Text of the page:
This visit got me thinking on the topic of provider and program accountability which led me to this opinion article, published by the Joint Commission, in Annals of Internal Medicine. I highly recommend giving it a perusal.
The four critical criteria for accountability measures that address health outcomes are as follows:
- Strong evidence should exist that a particular intervention or bundle leads to an improvement in the outcome
- The outcome should be measurable with a high degree of precision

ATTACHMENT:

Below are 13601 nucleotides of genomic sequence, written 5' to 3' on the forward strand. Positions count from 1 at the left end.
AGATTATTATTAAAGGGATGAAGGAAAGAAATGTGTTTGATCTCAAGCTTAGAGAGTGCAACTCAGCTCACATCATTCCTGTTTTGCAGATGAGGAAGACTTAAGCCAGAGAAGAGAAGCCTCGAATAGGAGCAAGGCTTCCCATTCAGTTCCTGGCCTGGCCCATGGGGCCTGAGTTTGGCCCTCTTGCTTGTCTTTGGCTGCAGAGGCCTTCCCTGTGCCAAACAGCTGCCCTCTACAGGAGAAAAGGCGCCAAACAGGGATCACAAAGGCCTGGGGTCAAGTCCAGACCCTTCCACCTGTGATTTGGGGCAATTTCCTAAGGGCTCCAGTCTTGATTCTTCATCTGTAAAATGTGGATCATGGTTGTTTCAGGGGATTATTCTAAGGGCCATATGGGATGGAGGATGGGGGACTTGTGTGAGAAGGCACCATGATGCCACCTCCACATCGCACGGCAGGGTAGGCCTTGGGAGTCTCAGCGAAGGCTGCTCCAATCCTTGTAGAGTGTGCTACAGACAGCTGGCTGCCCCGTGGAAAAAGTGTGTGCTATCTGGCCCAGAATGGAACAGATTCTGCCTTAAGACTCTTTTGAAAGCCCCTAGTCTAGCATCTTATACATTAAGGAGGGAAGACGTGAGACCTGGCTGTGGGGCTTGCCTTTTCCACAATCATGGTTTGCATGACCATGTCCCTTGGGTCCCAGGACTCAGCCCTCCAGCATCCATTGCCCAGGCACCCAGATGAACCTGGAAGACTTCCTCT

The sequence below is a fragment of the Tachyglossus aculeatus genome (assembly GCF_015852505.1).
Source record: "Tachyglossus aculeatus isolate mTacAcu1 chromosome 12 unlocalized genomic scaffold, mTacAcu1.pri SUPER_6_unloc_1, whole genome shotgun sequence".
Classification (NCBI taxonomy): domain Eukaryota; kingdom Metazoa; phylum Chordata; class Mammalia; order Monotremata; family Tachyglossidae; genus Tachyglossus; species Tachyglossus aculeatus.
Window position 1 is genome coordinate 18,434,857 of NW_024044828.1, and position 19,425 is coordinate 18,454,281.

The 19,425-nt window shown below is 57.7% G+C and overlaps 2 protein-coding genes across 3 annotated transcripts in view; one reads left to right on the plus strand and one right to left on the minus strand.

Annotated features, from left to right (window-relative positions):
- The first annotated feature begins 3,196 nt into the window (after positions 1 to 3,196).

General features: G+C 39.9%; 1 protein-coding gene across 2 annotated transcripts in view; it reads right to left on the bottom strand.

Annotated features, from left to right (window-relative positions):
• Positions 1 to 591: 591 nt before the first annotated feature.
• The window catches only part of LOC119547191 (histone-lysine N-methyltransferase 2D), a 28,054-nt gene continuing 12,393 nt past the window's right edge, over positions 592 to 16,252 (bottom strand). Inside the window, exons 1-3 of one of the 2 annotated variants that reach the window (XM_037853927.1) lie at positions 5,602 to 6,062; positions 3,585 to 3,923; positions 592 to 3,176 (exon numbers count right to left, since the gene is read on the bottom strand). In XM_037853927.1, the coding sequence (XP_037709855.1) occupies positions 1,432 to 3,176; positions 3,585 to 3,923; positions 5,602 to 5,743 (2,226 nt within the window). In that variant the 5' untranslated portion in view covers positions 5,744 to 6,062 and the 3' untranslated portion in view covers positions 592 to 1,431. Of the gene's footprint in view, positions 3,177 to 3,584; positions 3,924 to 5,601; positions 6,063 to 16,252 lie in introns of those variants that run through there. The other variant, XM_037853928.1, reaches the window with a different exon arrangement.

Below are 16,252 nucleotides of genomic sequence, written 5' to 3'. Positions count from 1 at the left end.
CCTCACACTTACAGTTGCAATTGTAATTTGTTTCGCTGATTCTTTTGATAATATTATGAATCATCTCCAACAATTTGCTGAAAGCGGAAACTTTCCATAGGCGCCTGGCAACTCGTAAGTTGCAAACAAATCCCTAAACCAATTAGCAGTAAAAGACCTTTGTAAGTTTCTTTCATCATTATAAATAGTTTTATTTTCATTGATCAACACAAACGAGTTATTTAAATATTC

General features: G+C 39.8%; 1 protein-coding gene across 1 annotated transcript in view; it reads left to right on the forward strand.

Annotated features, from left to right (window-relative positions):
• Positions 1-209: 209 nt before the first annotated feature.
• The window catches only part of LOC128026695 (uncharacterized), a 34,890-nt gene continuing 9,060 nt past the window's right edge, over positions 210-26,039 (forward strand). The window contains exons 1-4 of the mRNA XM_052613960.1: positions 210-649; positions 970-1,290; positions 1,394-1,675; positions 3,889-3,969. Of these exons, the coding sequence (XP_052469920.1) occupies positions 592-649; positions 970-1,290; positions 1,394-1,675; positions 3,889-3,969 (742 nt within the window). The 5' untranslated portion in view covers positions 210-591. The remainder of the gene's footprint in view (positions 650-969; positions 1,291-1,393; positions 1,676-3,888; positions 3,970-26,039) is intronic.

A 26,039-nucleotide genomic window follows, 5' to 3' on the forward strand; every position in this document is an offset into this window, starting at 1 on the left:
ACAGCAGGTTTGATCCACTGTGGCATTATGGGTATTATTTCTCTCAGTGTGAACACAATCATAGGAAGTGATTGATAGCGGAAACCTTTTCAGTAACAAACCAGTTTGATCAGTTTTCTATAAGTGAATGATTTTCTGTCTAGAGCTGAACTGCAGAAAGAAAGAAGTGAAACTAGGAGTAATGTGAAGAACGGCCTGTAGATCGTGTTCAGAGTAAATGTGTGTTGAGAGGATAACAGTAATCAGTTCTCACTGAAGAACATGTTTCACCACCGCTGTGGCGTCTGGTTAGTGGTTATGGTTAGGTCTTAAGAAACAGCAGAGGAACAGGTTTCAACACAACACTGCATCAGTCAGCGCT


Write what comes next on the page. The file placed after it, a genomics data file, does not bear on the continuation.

- A risk adjustment methodology should exists and include and accurately measure the risk factors most strongly associated with the outcome
- Implementation of the outcome measure must have little chance of causing adverse consequences
So how well do we fare when applying the above criteria to proposed outcomes? Not so great. Check out table 2 in the manuscript. Central line bloodstream infection outcomes meets the criteria as does NSQIP surgical site infection reduction programs.
In my opinion, Clostridium difficile outcome measures fall far short on criteria #1.
As for CMS Hospital Compare data it systematically violates criteria # 3, risk adjustment.
A major flaw.
We need to be cautious when outcomes drive accountability.